Possible Cats

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“I thought he always came when you rang the bell,” Aaron said.

            “That Mr. Mittens died last week,” Cynthia replied. “This one’s new.”

            “Does he have a new name? Like Mr. Mittens Two?”

            “I don’t think so.”

            She rang the bell again, but the cat refused to appear.

            “So they use it for pets now?” Aaron asked, not hiding the anger in his voice.

            “They made an exception for Professor Lewis. I mean, she basically made all of this possible.”

            “For her. And her rich friends.”

            Cynthia gave him a tired look.

            “I told you a million times: the process is dangerous and expensive. All the calculations until they find the right world and even then, there is no guarantee. Nobody wants to mess around too much, not until they fully understand it.”

            “I know and maybe I’m too stupid to get it, but isn’t there a way...”

            “There isn’t, not yet. But the professor and the world’s greatest minds are working to make it safer, cheaper. And then all the funding ... something will come out of it eventually.”

            Aaron had more to say, but he knew that Lewis was a sensitive topic for Cynthia. The professor had been her role-model since she was a girl, was the reason she had gotten into Quantum Physics in the first place, despite her parents’ objections. When she had been accepted at Lewis’ institute, Cynthia had been ecstatic. Of course, Lewis spent little time with her students, was too busy to remember their names, and maybe that was why Cynthia had volunteered to watch her house and feed her cat whenever the professor attended a conference - which happened quite often. Aaron never asked why Lewis did not hire someone to take care of the house and the newest version of her pet, instead of using graduate students as free labor.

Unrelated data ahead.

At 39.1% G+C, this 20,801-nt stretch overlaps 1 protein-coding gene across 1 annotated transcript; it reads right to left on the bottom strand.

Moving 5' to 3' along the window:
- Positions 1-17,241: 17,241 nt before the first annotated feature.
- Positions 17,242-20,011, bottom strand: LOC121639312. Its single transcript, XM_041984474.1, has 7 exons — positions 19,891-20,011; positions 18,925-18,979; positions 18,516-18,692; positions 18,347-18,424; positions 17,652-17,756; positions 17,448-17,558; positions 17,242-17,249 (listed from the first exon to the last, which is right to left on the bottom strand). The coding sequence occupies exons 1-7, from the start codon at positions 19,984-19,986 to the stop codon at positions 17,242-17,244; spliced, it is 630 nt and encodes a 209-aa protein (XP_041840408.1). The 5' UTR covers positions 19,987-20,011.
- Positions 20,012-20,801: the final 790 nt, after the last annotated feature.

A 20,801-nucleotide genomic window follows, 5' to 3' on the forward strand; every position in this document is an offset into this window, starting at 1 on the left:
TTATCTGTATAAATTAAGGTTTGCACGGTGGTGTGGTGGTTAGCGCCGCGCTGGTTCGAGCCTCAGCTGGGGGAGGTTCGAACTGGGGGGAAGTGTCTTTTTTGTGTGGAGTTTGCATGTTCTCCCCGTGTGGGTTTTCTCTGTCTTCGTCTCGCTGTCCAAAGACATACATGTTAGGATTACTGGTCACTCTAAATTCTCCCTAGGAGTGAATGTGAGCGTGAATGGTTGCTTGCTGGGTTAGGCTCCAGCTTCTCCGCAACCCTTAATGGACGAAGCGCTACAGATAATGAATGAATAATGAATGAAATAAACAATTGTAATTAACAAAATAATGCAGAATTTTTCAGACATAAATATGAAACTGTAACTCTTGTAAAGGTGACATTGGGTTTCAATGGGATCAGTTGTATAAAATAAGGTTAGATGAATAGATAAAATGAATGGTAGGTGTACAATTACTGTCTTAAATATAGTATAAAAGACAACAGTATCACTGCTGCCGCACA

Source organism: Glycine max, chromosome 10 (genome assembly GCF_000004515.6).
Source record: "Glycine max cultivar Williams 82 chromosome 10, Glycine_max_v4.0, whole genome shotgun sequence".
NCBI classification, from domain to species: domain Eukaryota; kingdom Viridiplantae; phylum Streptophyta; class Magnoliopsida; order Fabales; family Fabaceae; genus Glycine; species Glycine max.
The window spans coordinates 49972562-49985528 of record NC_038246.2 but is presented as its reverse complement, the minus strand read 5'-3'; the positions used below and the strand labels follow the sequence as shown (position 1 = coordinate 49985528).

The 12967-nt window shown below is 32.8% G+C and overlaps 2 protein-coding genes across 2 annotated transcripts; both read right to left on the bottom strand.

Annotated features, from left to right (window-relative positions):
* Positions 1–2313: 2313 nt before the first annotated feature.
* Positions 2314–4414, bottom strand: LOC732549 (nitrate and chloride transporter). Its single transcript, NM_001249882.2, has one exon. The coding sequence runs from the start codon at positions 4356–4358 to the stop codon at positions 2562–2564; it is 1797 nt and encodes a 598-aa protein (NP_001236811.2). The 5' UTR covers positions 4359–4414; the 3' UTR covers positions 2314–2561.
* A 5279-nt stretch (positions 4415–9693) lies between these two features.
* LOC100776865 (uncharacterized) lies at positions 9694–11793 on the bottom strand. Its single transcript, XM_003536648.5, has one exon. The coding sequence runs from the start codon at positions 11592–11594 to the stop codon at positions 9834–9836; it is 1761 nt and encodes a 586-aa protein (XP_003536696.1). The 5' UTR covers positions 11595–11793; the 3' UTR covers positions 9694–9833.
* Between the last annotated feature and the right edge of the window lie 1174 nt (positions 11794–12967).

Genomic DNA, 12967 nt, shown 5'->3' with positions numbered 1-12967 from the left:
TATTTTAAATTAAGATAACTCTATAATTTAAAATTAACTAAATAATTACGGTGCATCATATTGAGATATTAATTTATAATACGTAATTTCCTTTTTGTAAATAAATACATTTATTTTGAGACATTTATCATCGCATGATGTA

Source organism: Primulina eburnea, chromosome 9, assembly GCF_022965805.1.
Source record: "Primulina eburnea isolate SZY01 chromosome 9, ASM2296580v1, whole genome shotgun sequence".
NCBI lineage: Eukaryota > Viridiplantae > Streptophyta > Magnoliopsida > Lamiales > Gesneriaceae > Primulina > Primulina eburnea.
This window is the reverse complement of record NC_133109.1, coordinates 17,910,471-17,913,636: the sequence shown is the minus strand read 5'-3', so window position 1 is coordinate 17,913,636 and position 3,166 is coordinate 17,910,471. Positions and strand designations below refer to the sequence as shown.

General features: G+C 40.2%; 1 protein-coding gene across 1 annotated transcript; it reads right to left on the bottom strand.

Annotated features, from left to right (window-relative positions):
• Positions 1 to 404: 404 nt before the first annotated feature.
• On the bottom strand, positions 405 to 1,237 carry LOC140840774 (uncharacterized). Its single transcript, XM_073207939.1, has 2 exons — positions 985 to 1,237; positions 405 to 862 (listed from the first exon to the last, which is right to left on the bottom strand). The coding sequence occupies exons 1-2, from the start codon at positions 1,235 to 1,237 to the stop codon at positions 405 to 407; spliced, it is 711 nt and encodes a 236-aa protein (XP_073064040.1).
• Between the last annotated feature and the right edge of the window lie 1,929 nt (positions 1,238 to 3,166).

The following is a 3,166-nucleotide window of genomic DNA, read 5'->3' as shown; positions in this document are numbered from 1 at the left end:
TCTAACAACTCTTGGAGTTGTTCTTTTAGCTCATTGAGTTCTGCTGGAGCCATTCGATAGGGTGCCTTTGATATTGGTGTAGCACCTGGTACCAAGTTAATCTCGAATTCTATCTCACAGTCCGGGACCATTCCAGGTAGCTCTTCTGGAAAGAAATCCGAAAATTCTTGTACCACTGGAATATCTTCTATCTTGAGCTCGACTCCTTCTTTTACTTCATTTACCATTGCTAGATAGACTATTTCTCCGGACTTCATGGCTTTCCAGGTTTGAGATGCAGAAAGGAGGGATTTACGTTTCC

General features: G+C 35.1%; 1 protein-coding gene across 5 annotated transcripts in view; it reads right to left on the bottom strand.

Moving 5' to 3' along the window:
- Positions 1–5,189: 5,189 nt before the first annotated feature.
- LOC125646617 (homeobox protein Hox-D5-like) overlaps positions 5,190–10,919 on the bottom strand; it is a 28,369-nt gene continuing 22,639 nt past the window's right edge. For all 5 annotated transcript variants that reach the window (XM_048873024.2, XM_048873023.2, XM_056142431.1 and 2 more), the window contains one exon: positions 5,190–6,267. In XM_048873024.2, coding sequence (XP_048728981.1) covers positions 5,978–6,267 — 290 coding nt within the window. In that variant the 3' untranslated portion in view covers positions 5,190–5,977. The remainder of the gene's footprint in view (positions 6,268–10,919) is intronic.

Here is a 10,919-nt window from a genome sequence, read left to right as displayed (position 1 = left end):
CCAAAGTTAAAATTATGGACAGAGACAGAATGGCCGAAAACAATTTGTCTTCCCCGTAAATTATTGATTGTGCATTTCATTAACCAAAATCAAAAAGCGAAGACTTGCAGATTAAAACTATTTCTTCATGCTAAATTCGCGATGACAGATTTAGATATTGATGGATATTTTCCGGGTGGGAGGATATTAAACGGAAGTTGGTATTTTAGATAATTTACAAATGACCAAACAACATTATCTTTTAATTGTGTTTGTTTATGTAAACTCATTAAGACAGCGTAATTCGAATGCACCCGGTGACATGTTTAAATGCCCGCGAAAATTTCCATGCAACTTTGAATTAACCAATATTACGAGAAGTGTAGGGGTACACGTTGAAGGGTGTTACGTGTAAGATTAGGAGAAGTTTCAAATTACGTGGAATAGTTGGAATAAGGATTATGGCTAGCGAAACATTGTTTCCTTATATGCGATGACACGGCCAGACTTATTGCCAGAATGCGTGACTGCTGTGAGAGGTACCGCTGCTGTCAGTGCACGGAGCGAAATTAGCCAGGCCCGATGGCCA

“Maybe I am not as optimistic as you,” he said.

            He was not a physicist, that was Cynthia’s thing, but he had read interviews with Lewis, had watched her small, bespectacled face in videos and listened to her explain how we could now access parallel worlds that were different to, but also much like our own. He had also read about the dangers and had naturally accepted that the process would at first be restricted to the most urgent uses, like devising military strategies or contacting innovative thinkers from other worlds.

            But then, they had used it for a cat.

            Aaron had actually wanted a cat when he was a kid. His parents had not allowed it and after some useless crying and begging, that had been the end of it. Since Lewis’ discovery, he occasionally imagined the cats he could have had, thought about how some version of him had one, while another had two or even three.

            Finally, Mr. Mittens walked into the kitchen, five minutes after his usual time. Without caring for Aaron and Cynthia, he began to eat.